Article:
Quite often the sharpest movers on any normal trading day are found among penny stocks. This is because non-penny stocks tend to have more liquidity, and the market is more certain about larger companies’ long-term values. Penny stocks are illiquid, meaning there is little supply available if an announcement drives more buying demand into a particular stock. There are no market makers that hold large amounts of penny stocks just to dispense them at a slightly higher price point. Additionally, most of these penny stocks suffer from a news desert where few market players know anything relevant about them. This is why a small biopharma company can issue news about a successful drug trial and immediately rocket 500% higher, with no analysts on Wall Street covering it.

Typically, the answer is “No”. Penny stocks are more risky than higher-priced stocks on average. Penny stock investors have a higher chance of losing their capital by investing in weaker companies. There is a reason why they are penny stocks in the first place, which is that largely the mainstream market is not interested in investing in them. Two groups of investors tend to focus on penny stocks, however. The first group are day traders, who know that the lack of liquidity in penny stocks could lead to extremely large swings over a short time period. The other group is made up of investors who like the fact that these stocks are disregarded. This allows these investors to gain an advantage by benefiting from upcoming announcements, because the larger market is not paying attention.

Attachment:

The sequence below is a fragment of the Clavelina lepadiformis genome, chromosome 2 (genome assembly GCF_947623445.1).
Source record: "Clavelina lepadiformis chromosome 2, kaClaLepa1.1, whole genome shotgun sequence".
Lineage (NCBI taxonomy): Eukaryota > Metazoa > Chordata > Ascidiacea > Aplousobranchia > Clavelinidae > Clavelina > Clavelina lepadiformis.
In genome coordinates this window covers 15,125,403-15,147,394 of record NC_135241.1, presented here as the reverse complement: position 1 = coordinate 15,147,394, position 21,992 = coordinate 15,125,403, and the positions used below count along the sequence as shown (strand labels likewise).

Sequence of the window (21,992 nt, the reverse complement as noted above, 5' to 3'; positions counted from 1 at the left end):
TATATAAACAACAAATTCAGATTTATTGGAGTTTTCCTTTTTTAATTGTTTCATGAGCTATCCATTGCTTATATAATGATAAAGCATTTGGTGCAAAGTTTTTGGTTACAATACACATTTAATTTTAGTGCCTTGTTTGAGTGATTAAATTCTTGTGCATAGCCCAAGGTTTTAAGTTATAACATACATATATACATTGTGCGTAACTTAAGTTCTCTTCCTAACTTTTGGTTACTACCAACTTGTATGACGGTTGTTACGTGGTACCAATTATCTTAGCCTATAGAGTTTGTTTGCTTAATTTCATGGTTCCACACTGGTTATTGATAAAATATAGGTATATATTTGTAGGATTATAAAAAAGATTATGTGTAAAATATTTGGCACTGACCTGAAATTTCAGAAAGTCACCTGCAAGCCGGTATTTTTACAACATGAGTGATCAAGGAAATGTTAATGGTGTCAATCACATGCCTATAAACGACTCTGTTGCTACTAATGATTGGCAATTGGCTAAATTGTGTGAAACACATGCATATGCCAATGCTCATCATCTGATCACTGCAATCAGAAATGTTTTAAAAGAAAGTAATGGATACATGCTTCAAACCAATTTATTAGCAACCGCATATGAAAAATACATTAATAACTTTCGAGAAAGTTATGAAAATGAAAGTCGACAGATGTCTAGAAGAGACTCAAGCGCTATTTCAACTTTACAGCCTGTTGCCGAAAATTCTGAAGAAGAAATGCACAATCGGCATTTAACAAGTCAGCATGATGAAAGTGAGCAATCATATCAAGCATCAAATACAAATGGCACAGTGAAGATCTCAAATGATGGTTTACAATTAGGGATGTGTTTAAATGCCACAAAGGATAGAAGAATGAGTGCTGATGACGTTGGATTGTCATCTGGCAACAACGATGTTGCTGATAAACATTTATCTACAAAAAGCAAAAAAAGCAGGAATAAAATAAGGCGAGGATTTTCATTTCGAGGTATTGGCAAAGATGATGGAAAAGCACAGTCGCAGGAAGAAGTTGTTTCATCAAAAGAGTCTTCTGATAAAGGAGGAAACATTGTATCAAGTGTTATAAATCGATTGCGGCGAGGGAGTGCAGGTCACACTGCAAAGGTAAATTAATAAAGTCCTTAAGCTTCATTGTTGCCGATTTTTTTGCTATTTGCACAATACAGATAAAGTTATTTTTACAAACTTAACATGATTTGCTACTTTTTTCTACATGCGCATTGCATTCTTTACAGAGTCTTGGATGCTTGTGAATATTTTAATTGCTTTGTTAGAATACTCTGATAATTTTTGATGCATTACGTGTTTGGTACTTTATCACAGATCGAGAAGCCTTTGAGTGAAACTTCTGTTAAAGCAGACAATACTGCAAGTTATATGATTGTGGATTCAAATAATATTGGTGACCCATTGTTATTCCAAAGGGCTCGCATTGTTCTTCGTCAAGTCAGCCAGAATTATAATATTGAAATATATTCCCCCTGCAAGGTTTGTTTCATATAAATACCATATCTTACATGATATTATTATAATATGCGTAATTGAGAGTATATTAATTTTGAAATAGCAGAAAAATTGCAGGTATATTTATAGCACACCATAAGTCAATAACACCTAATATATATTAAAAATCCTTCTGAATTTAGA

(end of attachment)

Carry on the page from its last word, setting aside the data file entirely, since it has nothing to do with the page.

New York Community stock forecast

With the dilution made to NYCB common stock, it is less useful to look at historical levels of support and resistance. The 15-minute chart below tells us how the stock is being viewed by Wall Street currently.

NYCB stock has spent the whole day in the green, but its early lead has been steadily dissipating. The Thursday open saw a huge jump to the $3.90s give way to the $3.60s, but buyers were present to pick up the slack at that level. NYCB stock entered the afternoon in the $3.70s before falling to a daily low at $3.56. 

From here it looks like the 38.2% Fibo at $3.88 and the 61.8% Fibo at $4.05 are the levels that will deliver confidence. But any breakdown of $3.60 will be worrisome for bulls. 

NYCB 15-minute chart